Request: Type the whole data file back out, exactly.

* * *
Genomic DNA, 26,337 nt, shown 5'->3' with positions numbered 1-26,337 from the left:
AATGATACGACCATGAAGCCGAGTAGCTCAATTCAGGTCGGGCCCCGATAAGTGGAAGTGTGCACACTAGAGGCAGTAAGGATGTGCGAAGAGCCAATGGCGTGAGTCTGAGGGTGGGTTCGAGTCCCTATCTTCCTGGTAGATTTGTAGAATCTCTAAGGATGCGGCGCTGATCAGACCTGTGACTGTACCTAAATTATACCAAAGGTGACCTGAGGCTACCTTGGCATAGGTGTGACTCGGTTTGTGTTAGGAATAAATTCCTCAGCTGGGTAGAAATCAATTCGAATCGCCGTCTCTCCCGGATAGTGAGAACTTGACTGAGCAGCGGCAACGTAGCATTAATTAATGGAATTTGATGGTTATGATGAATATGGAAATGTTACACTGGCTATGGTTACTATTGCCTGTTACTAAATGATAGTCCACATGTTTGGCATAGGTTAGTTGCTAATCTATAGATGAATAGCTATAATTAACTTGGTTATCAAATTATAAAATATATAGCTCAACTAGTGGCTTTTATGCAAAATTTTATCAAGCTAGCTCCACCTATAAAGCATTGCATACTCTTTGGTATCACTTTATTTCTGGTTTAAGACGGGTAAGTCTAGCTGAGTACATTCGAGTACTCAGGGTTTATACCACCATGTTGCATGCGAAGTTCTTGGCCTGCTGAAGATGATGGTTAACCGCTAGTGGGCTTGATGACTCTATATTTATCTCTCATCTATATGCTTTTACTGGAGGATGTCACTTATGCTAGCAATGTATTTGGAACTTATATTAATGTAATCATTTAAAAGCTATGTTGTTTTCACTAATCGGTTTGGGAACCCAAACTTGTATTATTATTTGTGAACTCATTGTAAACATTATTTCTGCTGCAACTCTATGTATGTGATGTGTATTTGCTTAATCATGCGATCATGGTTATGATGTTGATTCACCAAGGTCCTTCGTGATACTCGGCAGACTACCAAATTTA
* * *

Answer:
Genomic DNA, 26,337 nt, shown 5'->3' with positions numbered 1-26,337 from the left:
AATGATACGACCATGAAGCCGAGTAGCTCAATTCAGGTCGGGCCCCGATAAGTGGAAGTGTGCACACTAGAGGCAGTAAGGATGTGCGAAGAGCCAATGGCGTGAGTCTGAGGGTGGGTTCGAGTCCCTATCTTCCTGGTAGATTTGTAGAATCTCTAAGGATGCGGCGCTGATCAGACCTGTGACTGTACCTAAATTATACCAAAGGTGACCTGAGGCTACCTTGGCATAGGTGTGACTCGGTTTGTGTTAGGAATAAATTCCTCAGCTGGGTAGAAATCAATTCGAATCGCCGTCTCTCCCGGATAGTGAGAACTTGACTGAGCAGCGGCAACGTAGCATTAATTAATGGAATTTGATGGTTATGATGAATATGGAAATGTTACACTGGCTATGGTTACTATTGCCTGTTACTAAATGATAGTCCACATGTTTGGCATAGGTTAGTTGCTAATCTATAGATGAATAGCTATAATTAACTTGGTTATCAAATTATAAAATATATAGCTCAACTAGTGGCTTTTATGCAAAATTTTATCAAGCTAGCTCCACCTATAAAGCATTGCATACTCTTTGGTATCACTTTATTTCTGGTTTAAGACGGGTAAGTCTAGCTGAGTACATTCGAGTACTCAGGGTTTATACCACCATGTTGCATGCGAAGTTCTTGGCCTGCTGAAGATGATGGTTAACCGCTAGTGGGCTTGATGACTCTATATTTATCTCTCATCTATATGCTTTTACTGGAGGATGTCACTTATGCTAGCAATGTATTTGGAACTTATATTAATGTAATCATTTAAAAGCTATGTTGTTTTCACTAATCGGTTTGGGAACCCAAACTTGTATTATTATTTGTGAACTCATTGTAAACATTATTTCTGCTGCAACTCTATGTATGTGATGTGTATTTGCTTAATCATGCGATCATGGTTATGATGTTGATTCACCAAGGTCCTTCGTGATACTCGGCAGACTACCAAATTTA